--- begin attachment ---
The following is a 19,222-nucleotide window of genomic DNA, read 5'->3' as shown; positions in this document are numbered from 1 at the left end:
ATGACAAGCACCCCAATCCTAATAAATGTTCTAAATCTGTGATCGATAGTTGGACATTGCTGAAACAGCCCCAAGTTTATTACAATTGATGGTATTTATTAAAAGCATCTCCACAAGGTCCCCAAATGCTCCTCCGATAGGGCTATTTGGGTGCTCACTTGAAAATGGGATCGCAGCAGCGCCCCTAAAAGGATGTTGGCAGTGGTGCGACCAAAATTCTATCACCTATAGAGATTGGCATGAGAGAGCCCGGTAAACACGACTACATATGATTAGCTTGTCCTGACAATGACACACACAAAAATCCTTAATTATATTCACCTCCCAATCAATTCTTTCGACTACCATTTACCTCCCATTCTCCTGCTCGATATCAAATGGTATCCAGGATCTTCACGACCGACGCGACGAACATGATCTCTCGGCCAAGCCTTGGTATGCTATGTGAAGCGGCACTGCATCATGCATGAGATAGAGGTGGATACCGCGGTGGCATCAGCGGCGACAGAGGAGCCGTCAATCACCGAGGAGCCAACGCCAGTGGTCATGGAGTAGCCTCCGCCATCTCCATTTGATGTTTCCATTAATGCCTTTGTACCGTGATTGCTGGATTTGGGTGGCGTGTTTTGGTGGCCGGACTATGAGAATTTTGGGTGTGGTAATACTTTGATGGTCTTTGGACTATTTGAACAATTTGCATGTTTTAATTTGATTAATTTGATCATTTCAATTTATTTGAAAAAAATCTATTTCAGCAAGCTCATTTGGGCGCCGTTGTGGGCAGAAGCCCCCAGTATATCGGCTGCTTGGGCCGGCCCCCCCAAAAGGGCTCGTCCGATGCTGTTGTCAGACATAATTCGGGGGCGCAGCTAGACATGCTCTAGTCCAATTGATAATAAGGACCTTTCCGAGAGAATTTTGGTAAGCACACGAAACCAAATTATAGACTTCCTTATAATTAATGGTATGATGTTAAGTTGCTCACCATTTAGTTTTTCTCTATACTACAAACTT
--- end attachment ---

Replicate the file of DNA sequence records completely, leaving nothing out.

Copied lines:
The following is a 19,222-nucleotide window of genomic DNA, read 5'->3' as shown; positions in this document are numbered from 1 at the left end:
ATGACAAGCACCCCAATCCTAATAAATGTTCTAAATCTGTGATCGATAGTTGGACATTGCTGAAACAGCCCCAAGTTTATTACAATTGATGGTATTTATTAAAAGCATCTCCACAAGGTCCCCAAATGCTCCTCCGATAGGGCTATTTGGGTGCTCACTTGAAAATGGGATCGCAGCAGCGCCCCTAAAAGGATGTTGGCAGTGGTGCGACCAAAATTCTATCACCTATAGAGATTGGCATGAGAGAGCCCGGTAAACACGACTACATATGATTAGCTTGTCCTGACAATGACACACACAAAAATCCTTAATTATATTCACCTCCCAATCAATTCTTTCGACTACCATTTACCTCCCATTCTCCTGCTCGATATCAAATGGTATCCAGGATCTTCACGACCGACGCGACGAACATGATCTCTCGGCCAAGCCTTGGTATGCTATGTGAAGCGGCACTGCATCATGCATGAGATAGAGGTGGATACCGCGGTGGCATCAGCGGCGACAGAGGAGCCGTCAATCACCGAGGAGCCAACGCCAGTGGTCATGGAGTAGCCTCCGCCATCTCCATTTGATGTTTCCATTAATGCCTTTGTACCGTGATTGCTGGATTTGGGTGGCGTGTTTTGGTGGCCGGACTATGAGAATTTTGGGTGTGGTAATACTTTGATGGTCTTTGGACTATTTGAACAATTTGCATGTTTTAATTTGATTAATTTGATCATTTCAATTTATTTGAAAAAAATCTATTTCAGCAAGCTCATTTGGGCGCCGTTGTGGGCAGAAGCCCCCAGTATATCGGCTGCTTGGGCCGGCCCCCCCAAAAGGGCTCGTCCGATGCTGTTGTCAGACATAATTCGGGGGCGCAGCTAGACATGCTCTAGTCCAATTGATAATAAGGACCTTTCCGAGAGAATTTTGGTAAGCACACGAAACCAAATTATAGACTTCCTTATAATTAATGGTATGATGTTAAGTTGCTCACCATTTAGTTTTTCTCTATACTACAAACTT